Switch worlds from JavaFX to WPF and the designer workflow
As some of you may be aware, for a long time I have been eagerly following JavaFX. Playing with it, getting involved in the entire JavaFX world.
It was easy for me to get into it because at work I was also heavily involved in Java work. I was writing a Gwt application that used a Java back end and was working in an Ubuntu development environment, not to mention surrounded by other Java enthusiasts.
Over the last few years, I had really become more and more aware of front end technologies and the emergence of new UI/UX/Front end frameworks, such as Silverlight, Flex, JavaFX, JQuery, Dojo, etc… Seeing a pattern, I took it upon myself to ensure that I understood how each and every one worked (at least to some degree) and went from there.
Originally having a .Net background, I expressed my interest “up the chain” for some more .Net project work and was given the opportunity to work on an exciting new .Net WPF (Windows Presentation Foundation) project.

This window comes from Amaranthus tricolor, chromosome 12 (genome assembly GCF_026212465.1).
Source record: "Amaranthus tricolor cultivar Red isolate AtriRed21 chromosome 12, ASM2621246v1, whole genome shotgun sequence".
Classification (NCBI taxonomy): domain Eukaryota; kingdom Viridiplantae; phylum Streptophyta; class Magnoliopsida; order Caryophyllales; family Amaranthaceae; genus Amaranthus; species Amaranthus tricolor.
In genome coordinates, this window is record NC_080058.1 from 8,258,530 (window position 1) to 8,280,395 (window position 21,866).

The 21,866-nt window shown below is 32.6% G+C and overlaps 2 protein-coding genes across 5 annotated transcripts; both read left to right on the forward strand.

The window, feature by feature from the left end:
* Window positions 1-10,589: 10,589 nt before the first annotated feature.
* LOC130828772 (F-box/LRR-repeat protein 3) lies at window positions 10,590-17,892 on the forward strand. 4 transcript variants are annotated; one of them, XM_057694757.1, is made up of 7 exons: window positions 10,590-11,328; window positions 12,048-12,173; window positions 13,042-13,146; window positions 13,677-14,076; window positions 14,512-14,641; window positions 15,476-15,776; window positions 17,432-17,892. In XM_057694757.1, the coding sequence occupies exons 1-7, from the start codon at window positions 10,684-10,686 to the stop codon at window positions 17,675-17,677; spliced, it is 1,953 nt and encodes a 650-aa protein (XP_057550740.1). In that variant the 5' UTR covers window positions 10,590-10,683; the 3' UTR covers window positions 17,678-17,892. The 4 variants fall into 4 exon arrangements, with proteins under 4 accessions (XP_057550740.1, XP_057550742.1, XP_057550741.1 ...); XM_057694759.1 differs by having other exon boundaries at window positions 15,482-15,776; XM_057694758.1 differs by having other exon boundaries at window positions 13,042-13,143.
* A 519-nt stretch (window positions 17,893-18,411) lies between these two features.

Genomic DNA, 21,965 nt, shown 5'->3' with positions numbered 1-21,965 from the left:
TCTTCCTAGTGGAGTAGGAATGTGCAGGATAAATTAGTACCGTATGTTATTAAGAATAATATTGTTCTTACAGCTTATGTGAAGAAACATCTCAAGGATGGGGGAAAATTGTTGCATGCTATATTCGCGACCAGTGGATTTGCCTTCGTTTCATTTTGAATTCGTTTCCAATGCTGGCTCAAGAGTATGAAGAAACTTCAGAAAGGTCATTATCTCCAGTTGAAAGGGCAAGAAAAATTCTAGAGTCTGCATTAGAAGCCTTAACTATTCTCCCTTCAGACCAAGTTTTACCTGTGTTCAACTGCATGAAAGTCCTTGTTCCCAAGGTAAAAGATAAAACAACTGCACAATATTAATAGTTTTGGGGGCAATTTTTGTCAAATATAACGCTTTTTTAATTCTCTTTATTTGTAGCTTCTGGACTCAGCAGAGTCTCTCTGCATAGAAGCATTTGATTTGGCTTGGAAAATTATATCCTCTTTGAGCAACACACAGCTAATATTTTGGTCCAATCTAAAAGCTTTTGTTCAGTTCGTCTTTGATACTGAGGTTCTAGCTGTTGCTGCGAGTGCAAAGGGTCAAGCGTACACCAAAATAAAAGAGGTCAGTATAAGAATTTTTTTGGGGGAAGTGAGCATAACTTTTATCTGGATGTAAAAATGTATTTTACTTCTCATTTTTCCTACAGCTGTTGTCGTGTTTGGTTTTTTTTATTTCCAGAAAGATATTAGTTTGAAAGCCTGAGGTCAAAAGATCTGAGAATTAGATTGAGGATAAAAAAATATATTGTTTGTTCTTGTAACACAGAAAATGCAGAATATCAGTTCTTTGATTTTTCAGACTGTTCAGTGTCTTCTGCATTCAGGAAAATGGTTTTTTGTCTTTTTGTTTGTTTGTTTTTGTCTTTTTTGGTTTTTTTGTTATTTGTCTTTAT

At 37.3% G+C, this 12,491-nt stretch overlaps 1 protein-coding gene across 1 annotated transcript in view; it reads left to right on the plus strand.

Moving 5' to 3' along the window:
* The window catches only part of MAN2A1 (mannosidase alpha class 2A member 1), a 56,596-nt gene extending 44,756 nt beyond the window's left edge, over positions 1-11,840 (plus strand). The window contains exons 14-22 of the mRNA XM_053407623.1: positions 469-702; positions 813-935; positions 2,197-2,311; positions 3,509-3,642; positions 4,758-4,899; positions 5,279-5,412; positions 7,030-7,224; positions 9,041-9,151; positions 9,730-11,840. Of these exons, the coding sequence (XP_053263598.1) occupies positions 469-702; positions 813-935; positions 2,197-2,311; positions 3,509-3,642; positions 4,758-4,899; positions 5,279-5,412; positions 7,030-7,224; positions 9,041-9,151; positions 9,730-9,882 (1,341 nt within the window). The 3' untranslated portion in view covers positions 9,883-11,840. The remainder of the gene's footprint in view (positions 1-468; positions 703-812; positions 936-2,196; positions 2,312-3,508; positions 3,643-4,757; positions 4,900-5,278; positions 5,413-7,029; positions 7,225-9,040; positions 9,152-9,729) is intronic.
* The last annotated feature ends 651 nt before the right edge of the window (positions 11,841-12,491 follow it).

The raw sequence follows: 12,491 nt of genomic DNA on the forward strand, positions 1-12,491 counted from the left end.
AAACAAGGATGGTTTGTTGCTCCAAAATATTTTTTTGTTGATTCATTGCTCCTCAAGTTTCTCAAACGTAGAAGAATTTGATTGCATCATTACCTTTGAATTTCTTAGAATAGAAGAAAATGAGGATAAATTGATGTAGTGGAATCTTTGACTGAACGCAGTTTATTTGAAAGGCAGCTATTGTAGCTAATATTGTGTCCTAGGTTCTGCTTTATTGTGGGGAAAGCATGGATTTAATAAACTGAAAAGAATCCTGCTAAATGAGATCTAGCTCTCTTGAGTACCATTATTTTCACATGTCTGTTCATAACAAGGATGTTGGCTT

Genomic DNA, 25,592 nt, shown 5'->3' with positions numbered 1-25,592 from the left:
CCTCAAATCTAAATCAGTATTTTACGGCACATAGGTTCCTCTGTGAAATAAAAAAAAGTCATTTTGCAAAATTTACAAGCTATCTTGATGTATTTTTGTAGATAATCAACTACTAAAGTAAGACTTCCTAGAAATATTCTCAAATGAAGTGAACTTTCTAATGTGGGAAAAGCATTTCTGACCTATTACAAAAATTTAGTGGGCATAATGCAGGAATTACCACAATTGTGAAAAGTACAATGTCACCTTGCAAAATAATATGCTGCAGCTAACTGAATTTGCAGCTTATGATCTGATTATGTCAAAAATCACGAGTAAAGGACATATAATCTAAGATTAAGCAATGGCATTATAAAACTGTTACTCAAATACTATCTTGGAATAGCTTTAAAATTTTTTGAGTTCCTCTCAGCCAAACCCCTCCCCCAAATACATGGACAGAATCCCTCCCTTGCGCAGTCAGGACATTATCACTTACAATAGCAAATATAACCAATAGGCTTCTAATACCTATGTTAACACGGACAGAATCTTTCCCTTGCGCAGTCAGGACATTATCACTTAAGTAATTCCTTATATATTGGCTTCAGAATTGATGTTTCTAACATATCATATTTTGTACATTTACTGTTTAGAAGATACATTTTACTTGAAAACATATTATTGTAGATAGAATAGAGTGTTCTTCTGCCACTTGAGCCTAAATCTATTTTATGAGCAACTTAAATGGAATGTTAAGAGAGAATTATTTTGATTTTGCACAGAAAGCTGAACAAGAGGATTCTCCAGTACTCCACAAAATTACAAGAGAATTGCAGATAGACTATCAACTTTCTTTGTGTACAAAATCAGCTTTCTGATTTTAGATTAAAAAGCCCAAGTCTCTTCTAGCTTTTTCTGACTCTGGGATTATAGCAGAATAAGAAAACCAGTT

Very quickly it was detailed that UI/UX was of high importance and the skill sets that our team had, while very strong, lacked in some of the finer points of UI (at least from a creative point of view).
Over the last few weeks I have been really beginning to understand the value of the Designer/Developer workflow. Microsoft have done a wonderful job with the Expression Suite of tools that tie in Visual Studio and WPF apps together.
The one thing that I now know, is that in order for JavaFX to succeed, (which it has the potential for) Sun MUST create a powerful and complete work flow for designer/developers to with.
I know all about the plugins for JavaFX and Photoshop, but that’s not enough. What it really needs is the full designer, which must incorporate all attributes of JavaFX such as binding, styling, time lines (at a creative level) as well as the technical side.
I look forward to having a play with the designer that is currently under development and seeing where that is (which is looking freaking sweet).
(thanks to selmic.com for the pics)
At the moment however, it really feels like JavaFX has a lot of catching up to do, and with the release of WPF 4 just around the corner (beta 2 just being released), the benchmark is set high.
The next year for JavaFX will make it or break it. The adoption rate must pick up and a complete stack, from development to creative must exist. I do, believe that it can be done, and I will be along for the ride pushing JavaFX where I can, especially to my colleagues and fellow onliners…